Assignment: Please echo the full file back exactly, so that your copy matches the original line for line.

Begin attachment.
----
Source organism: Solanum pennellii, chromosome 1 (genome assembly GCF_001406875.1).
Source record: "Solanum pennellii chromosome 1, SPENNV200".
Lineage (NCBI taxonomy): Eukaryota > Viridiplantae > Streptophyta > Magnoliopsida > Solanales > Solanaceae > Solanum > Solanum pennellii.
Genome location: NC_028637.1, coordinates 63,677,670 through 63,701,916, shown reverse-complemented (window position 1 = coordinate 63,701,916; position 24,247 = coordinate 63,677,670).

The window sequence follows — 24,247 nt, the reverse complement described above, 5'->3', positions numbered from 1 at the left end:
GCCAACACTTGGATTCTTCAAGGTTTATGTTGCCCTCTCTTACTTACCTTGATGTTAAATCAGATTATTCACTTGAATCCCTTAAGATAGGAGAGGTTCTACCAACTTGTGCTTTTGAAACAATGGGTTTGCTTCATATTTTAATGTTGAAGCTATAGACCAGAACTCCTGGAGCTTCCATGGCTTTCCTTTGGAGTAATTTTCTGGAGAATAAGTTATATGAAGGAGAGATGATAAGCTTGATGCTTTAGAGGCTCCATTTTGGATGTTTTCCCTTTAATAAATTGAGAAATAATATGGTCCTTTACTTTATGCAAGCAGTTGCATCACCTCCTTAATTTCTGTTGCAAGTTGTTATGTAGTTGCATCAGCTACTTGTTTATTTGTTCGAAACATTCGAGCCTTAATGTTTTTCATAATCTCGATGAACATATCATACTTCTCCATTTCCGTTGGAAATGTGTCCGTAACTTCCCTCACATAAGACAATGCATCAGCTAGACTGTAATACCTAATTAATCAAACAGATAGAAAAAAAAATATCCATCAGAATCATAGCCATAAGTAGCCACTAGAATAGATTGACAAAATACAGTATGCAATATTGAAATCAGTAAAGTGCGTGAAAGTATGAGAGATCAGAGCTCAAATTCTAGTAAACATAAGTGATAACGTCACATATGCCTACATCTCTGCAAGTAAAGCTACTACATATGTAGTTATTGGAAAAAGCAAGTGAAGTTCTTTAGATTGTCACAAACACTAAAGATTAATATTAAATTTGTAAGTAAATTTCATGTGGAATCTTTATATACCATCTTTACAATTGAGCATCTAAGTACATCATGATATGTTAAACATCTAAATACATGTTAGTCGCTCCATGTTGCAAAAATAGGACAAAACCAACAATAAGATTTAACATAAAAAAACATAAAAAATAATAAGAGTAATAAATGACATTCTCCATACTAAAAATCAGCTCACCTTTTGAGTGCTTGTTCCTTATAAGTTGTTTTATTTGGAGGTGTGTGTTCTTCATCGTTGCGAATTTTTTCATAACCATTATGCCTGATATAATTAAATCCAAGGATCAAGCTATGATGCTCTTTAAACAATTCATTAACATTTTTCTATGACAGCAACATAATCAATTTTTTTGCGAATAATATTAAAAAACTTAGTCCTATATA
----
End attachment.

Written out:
Source organism: Solanum pennellii, chromosome 1 (genome assembly GCF_001406875.1).
Source record: "Solanum pennellii chromosome 1, SPENNV200".
Lineage (NCBI taxonomy): Eukaryota > Viridiplantae > Streptophyta > Magnoliopsida > Solanales > Solanaceae > Solanum > Solanum pennellii.
Genome location: NC_028637.1, coordinates 63,677,670 through 63,701,916, shown reverse-complemented (window position 1 = coordinate 63,701,916; position 24,247 = coordinate 63,677,670).

The window sequence follows — 24,247 nt, the reverse complement described above, 5'->3', positions numbered from 1 at the left end:
GCCAACACTTGGATTCTTCAAGGTTTATGTTGCCCTCTCTTACTTACCTTGATGTTAAATCAGATTATTCACTTGAATCCCTTAAGATAGGAGAGGTTCTACCAACTTGTGCTTTTGAAACAATGGGTTTGCTTCATATTTTAATGTTGAAGCTATAGACCAGAACTCCTGGAGCTTCCATGGCTTTCCTTTGGAGTAATTTTCTGGAGAATAAGTTATATGAAGGAGAGATGATAAGCTTGATGCTTTAGAGGCTCCATTTTGGATGTTTTCCCTTTAATAAATTGAGAAATAATATGGTCCTTTACTTTATGCAAGCAGTTGCATCACCTCCTTAATTTCTGTTGCAAGTTGTTATGTAGTTGCATCAGCTACTTGTTTATTTGTTCGAAACATTCGAGCCTTAATGTTTTTCATAATCTCGATGAACATATCATACTTCTCCATTTCCGTTGGAAATGTGTCCGTAACTTCCCTCACATAAGACAATGCATCAGCTAGACTGTAATACCTAATTAATCAAACAGATAGAAAAAAAAATATCCATCAGAATCATAGCCATAAGTAGCCACTAGAATAGATTGACAAAATACAGTATGCAATATTGAAATCAGTAAAGTGCGTGAAAGTATGAGAGATCAGAGCTCAAATTCTAGTAAACATAAGTGATAACGTCACATATGCCTACATCTCTGCAAGTAAAGCTACTACATATGTAGTTATTGGAAAAAGCAAGTGAAGTTCTTTAGATTGTCACAAACACTAAAGATTAATATTAAATTTGTAAGTAAATTTCATGTGGAATCTTTATATACCATCTTTACAATTGAGCATCTAAGTACATCATGATATGTTAAACATCTAAATACATGTTAGTCGCTCCATGTTGCAAAAATAGGACAAAACCAACAATAAGATTTAACATAAAAAAACATAAAAAATAATAAGAGTAATAAATGACATTCTCCATACTAAAAATCAGCTCACCTTTTGAGTGCTTGTTCCTTATAAGTTGTTTTATTTGGAGGTGTGTGTTCTTCATCGTTGCGAATTTTTTCATAACCATTATGCCTGATATAATTAAATCCAAGGATCAAGCTATGATGCTCTTTAAACAATTCATTAACATTTTTCTATGACAGCAACATAATCAATTTTTTTGCGAATAATATTAAAAAACTTAGTCCTATATA